Flash Flash (fl[a^]sh), v. i. [imp. & p. p. {Flashed} (fl[a^]sht); p. pr. & vb. n. {Flashing}.] [Cf. OE. flaskien, vlaskien to pour, sprinkle, dial. Sw. flasa to blaze, E. flush, flare.] 1. To burst or break forth with a sudden and transient flood of flame and light; as, the lighting flashes vividly; the powder flashed. [1913 Webster]

2. To break forth, as a sudden flood of light; to burst instantly and brightly on the sight; to show a momentary brilliancy; to come or pass like a flash. [1913 Webster]

Names which have flashed and thundered as the watch words of unnumbered struggles. --Talfourd. [1913 Webster]

The object is made to flash upon the eye of the mind. --M. Arnold. [1913 Webster]

A thought flashed through me, which I clothed in act. --Tennyson. [1913 Webster]

3. To burst forth like a sudden flame; to break out violently; to rush hastily. [1913 Webster]

Every hour He flashes into one gross crime or other. --Shak. [1913 Webster]

{flash in the pan}, a failure or a poor performance, especially after a normal or auspicious start; also, a person whose initial performance appears augur success but who fails to achieve anything notable. From 4th {pan}, n., sense 3 -- part of a flintlock. Occasionally, the powder in the pan of a flintlock would flash without conveying the fire to the charge, and the ball would fail to be discharged. Thus, a good or even spectacular beginning that eventually achieves little came to be called a flash in the pan.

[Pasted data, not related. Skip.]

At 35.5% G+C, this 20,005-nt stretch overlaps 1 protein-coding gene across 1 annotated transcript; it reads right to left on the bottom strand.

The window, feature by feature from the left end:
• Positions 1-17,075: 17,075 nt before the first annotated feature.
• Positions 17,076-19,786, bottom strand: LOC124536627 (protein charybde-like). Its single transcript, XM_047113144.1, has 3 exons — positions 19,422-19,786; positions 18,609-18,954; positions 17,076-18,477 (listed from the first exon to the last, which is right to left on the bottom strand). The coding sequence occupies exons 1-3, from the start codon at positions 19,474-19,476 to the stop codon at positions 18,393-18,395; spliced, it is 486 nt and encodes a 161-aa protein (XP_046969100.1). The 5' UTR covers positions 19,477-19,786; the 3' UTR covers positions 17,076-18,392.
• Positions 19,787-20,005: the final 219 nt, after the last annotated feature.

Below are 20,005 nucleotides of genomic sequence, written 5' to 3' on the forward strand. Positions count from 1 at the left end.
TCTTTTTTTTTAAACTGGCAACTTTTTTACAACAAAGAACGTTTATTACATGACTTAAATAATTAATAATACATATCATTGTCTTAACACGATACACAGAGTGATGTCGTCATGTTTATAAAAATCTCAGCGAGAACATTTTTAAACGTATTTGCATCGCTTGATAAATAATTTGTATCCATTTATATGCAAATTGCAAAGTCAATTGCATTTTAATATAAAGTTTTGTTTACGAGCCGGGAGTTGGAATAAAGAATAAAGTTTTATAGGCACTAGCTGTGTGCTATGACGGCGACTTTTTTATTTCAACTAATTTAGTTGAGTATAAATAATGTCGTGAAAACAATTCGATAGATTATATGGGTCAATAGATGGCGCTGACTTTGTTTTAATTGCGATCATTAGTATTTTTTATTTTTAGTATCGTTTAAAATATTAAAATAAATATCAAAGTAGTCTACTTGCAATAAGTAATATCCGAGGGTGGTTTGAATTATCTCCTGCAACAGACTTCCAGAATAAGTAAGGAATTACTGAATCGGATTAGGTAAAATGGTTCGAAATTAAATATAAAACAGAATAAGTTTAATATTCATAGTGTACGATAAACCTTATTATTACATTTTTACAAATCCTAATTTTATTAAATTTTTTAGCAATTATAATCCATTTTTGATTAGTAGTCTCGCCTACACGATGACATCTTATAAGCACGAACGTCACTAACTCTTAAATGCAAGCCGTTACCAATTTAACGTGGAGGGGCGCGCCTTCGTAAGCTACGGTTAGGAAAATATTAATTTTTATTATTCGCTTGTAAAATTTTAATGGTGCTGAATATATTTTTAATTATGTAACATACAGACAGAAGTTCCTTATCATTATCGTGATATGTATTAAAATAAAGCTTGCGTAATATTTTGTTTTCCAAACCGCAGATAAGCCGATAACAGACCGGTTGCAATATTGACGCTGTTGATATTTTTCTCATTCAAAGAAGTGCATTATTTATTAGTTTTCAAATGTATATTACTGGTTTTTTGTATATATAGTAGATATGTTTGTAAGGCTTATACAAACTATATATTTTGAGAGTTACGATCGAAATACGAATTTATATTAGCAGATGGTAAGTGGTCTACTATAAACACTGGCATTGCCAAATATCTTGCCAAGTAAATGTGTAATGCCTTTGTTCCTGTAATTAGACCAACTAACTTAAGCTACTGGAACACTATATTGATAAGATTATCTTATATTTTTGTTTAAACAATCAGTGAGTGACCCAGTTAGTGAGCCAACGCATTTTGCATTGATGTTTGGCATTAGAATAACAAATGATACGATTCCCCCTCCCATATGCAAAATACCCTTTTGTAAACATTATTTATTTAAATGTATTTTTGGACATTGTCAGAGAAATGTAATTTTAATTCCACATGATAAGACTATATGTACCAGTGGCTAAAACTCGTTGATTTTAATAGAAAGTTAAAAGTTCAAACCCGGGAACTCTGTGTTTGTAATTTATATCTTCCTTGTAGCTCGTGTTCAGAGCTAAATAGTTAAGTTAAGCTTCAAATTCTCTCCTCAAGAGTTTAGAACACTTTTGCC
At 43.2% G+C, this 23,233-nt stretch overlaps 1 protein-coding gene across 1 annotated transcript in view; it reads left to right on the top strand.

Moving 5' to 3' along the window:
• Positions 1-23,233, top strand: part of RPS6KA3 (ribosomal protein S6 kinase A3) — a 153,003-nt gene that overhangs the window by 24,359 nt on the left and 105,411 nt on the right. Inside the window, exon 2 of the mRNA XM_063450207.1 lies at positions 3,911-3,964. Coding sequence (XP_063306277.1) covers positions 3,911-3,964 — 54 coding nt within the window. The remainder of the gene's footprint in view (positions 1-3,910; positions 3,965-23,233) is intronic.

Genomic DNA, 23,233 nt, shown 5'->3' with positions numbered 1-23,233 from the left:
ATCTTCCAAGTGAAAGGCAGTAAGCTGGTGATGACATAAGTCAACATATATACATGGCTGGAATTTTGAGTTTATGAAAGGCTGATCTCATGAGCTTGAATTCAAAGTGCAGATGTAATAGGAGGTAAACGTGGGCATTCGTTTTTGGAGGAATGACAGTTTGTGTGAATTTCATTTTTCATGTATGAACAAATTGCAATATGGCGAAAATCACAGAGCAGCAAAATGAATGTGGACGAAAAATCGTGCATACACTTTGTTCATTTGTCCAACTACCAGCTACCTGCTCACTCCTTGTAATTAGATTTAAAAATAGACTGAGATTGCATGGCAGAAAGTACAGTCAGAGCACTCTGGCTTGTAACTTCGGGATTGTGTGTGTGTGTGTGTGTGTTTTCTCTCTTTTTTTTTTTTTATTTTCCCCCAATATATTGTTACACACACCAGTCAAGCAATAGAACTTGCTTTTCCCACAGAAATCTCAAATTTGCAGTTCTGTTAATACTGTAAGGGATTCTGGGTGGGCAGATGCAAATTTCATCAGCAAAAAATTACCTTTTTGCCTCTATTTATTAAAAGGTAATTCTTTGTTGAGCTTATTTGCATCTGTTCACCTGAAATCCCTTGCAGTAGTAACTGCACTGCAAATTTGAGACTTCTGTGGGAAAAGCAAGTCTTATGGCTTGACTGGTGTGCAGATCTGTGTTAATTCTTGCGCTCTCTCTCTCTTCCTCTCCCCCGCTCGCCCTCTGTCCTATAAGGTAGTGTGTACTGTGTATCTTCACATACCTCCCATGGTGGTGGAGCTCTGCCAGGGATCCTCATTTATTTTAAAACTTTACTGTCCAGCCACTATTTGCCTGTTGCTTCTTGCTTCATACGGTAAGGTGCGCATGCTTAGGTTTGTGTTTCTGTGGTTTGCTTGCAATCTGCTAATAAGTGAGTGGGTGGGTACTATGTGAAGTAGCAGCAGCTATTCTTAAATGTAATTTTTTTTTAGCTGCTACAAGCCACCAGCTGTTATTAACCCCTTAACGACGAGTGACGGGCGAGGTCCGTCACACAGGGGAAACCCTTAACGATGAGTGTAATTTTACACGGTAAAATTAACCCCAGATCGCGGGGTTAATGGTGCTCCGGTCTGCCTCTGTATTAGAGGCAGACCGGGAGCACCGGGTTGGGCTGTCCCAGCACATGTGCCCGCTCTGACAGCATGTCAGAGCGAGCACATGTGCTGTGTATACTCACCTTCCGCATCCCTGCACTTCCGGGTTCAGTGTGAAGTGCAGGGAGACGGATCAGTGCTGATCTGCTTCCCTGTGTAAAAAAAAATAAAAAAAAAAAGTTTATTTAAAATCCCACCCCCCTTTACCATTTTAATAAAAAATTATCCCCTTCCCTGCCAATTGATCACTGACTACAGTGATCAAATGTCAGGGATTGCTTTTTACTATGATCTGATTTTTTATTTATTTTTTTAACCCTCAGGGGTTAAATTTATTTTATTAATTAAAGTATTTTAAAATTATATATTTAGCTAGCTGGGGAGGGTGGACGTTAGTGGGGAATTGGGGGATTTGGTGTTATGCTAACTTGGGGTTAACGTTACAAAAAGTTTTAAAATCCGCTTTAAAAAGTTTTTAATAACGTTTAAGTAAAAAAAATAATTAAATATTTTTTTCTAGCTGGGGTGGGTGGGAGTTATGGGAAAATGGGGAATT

{To flash in the pan}, to fail of success, especially after a normal or auspicious start. [Colloq.] See under {Flash}, a burst of light. --Bartlett. [1913 Webster +PJC]

Syn: {Flash}, {Glitter}, {Gleam}, {Glisten}, {Glister}.

Usage: Flash differs from glitter and gleam, denoting a flood or wide extent of light. The latter words may express the issuing of light from a small object, or from a pencil of rays. Flash differs from other words, also, in denoting suddenness of appearance and disappearance. Flashing differs from exploding or disploding in not being accompanied with a loud report. To glisten, or glister, is to shine with a soft and fitful luster, as eyes suffused with tears, or flowers wet with dew. [1913 Webster]

The Collaborative International Dictionary of English. 2000.

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